Atomic Testing Museum chronicles blasts from the past

Longtime Las Vegans probably recall predawn trips to park along the Tonopah Highway north of town for a really big free show — an atomic bomb going off in the desert on the Nevada Test Site.

Better than Fourth of July fireworks at Cashman Field, the blast lit up the entire sky and was followed by a rumble and vibration. The eerily beautiful mushroom-shaped cloud teemed and churned, hanging high above the desert.

Most residents enjoyed the show a few times, then decided that when you’ve seen one atomic blast, you’ve seen them all. If you lived in Las Vegas in the early 1950s, you experienced that light show and ground shaking at least 100 times. In the late 1950s, an atmospheric testing ban prohibited above-ground detonations. Of the more than 900 atomic tests that took place at the Nevada site, more than 800 were set off underground. Although the specifics of the tests were secret, they were often announced in advance.

Thousands of residents worked at the test site or for associated contractors with business offices in town. What went on at the Nevada Test Site was vital to Las Vegas, playing an enormous role in the development and growth of the city.

Today, visitors to the National Atomic Testing Museum in Las Vegas learn about the dawn of the atomic age, the changes it brought to our culture and our lives and the development of not only weapons, but also atomic energy for other purposes. The museum houses more than 12,000 artifacts from decades of nuclear testing, including some considered top secret until recently. Both static and interactive displays are professional and absorbing, engaging even the most technologically savvy.

Nevada’s only national museum, the facility is located on the campus of the Desert Research Institute at 755 E. Flamingo Road, between Paradise Road and Swenson Street. One of just 37 museums with congressional authorization, the Atomic Testing Museum is an affiliate of the Smithsonian Institution. It continues to evolve and add to its collections since its opening in 2005. The museum invites donations of personal artifacts and first-person accounts from many people associated with the test site over the years.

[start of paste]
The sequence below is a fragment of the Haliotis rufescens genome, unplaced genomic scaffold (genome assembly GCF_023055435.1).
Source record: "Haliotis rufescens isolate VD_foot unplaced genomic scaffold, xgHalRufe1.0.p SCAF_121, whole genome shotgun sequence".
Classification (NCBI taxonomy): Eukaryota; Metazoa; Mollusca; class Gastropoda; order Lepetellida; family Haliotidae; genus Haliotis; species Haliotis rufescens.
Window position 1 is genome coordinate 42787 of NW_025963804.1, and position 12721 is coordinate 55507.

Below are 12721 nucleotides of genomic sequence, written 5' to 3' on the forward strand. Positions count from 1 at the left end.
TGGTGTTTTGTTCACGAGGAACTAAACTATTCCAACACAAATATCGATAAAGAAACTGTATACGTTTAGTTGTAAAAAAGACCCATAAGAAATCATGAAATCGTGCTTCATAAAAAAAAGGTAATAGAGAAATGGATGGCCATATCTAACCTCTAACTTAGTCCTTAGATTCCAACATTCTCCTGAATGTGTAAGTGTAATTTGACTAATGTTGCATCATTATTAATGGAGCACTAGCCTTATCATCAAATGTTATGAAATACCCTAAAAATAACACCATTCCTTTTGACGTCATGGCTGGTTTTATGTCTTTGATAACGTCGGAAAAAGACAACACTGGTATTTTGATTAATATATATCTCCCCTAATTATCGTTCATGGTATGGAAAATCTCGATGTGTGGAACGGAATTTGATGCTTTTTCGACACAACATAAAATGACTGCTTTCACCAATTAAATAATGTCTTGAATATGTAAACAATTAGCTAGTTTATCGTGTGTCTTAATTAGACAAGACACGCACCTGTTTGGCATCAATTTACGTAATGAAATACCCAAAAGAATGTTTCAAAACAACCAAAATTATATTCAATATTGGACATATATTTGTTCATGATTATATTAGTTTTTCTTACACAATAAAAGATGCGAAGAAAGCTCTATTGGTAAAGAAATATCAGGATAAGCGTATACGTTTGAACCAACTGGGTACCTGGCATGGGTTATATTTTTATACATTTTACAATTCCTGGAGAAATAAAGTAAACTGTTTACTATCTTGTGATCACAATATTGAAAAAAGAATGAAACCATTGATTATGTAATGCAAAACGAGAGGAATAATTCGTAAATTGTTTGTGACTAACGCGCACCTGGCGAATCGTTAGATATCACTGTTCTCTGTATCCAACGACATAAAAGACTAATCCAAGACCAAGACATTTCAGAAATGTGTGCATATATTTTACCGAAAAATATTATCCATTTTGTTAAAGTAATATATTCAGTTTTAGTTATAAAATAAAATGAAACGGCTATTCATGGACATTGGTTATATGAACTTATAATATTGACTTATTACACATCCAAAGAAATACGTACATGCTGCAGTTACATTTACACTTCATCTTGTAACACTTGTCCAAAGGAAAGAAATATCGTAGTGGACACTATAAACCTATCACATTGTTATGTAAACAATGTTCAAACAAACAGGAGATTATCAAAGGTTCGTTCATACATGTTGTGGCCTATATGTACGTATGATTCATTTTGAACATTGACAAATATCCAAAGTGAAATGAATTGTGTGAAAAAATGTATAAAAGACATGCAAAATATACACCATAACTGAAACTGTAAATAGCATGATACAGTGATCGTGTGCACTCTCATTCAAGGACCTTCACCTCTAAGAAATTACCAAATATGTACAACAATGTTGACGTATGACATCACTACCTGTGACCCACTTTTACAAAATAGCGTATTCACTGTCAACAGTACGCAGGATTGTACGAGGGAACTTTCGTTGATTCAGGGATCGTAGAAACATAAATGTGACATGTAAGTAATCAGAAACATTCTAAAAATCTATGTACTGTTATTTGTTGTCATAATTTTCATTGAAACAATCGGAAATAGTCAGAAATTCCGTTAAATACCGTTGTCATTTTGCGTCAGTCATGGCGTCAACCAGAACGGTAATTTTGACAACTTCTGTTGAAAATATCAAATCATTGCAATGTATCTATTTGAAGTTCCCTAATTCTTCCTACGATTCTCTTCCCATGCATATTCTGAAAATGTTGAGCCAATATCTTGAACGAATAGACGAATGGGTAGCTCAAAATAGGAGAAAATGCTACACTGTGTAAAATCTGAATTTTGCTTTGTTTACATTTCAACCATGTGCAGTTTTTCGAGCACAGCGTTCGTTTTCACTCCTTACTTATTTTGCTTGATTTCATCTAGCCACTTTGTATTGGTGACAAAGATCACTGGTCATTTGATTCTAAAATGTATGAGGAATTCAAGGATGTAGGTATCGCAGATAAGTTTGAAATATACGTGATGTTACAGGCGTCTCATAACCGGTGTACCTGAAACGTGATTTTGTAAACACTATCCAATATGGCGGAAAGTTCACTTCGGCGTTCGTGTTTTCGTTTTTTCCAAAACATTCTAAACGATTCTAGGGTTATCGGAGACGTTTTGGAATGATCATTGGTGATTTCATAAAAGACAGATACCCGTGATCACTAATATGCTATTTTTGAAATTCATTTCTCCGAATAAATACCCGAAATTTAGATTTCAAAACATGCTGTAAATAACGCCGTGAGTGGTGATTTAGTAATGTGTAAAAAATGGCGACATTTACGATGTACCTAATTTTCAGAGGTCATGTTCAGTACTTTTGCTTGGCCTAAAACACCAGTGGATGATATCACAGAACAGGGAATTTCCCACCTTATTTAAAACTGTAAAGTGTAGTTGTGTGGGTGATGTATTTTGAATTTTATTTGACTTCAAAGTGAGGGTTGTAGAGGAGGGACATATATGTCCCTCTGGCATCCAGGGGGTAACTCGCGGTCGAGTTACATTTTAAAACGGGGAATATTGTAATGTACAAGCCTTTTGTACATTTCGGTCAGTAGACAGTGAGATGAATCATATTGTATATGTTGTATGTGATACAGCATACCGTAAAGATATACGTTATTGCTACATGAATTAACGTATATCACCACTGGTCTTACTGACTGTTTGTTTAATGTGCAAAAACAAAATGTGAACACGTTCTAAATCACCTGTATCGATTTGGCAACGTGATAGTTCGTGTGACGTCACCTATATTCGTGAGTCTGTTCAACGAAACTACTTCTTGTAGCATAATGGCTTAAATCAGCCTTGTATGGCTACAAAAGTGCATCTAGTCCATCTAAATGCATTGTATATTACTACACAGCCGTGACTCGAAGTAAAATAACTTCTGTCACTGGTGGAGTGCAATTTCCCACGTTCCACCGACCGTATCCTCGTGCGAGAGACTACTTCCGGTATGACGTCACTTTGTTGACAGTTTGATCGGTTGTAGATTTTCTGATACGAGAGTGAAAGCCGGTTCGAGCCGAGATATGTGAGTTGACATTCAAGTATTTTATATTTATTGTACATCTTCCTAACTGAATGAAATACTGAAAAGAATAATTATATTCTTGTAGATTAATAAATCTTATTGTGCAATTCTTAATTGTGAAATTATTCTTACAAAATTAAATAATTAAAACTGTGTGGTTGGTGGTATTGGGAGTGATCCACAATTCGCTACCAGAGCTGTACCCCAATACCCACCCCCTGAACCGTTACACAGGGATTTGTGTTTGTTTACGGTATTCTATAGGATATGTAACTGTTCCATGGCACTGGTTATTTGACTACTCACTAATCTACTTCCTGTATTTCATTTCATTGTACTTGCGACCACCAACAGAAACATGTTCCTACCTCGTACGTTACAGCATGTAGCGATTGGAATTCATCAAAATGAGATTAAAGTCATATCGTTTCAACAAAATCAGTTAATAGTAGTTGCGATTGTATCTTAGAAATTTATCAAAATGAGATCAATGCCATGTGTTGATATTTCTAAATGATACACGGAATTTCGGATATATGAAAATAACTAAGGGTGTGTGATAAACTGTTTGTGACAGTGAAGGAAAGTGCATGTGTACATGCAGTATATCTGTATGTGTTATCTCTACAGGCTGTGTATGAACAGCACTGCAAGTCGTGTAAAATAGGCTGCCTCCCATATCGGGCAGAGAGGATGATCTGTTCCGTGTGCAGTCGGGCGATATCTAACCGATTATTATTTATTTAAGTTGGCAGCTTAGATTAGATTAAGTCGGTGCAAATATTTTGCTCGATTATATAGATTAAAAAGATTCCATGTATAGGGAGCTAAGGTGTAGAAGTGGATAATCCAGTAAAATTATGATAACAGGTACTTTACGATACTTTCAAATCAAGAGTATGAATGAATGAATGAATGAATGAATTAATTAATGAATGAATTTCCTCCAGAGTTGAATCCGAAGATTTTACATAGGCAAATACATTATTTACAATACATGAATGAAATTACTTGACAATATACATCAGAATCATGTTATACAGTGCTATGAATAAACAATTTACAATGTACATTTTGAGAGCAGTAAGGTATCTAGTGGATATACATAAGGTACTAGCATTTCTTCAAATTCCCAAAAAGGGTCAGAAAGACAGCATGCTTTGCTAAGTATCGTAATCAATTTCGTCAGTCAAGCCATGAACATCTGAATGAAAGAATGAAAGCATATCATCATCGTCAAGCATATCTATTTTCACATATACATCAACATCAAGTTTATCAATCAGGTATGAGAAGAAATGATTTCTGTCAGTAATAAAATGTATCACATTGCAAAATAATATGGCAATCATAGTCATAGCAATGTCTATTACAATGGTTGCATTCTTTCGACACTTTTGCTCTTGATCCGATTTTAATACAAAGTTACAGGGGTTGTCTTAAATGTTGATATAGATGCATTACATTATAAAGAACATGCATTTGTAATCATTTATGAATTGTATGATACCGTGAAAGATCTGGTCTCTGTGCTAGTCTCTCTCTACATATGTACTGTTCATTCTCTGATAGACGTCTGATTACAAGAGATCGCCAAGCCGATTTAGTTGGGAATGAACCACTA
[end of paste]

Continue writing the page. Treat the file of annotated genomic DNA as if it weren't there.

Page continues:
The Atomic Testing Museum is open daily except for Thanksgiving, Christmas and New Year’s Day. Hours are 10 a.m. to 5 p.m. Mondays through Saturdays and noon to 5 p.m. on Sundays. The facility includes a gift shop and a large reading room adjacent to the spacious lobby. The museum also has meeting rooms and assembly areas for public and private gatherings.

In addition to its main exhibits, the museum features temporary exhibits such as current displays on Area 51, the mysterious, super-secret part of the test site that gives rise to speculation and theories on the possible existence of UFOs and alien visitors. It appeals most to visitors who embrace such science fiction. This popular sideshow opened last year. It will be closed Feb. 25 and 26 for updating of exhibits.

Touring the Area 51 exhibit costs $6 in addition to the regular museum admission fee. Museum admission costs $12 for Nevada residents ages 18 to 61. Nonresidents pay $14. Admission for seniors, active military, students and youth ages 7 to 17 costs $12. Children younger than 7 enter free of charge. Visitors younger than 17 must be accompanied by an adult. Private tours are available on weekdays with prior arrangements for an additional $10 charge. Group tours may also be arranged. For more information, visit nationalatomictestingmuseum.org online or call 702-794-5124.

Visitors with smartphones or iPods can download a free mp3 audio guide from the website before visiting the museum. It provides in-depth information about the tour through the main museum galleries and plays vintage public service announcements from the Cold War era. Bring your own headphones.

Margo Bartlett Pesek’s Trip of the Week column appears on Sundays.

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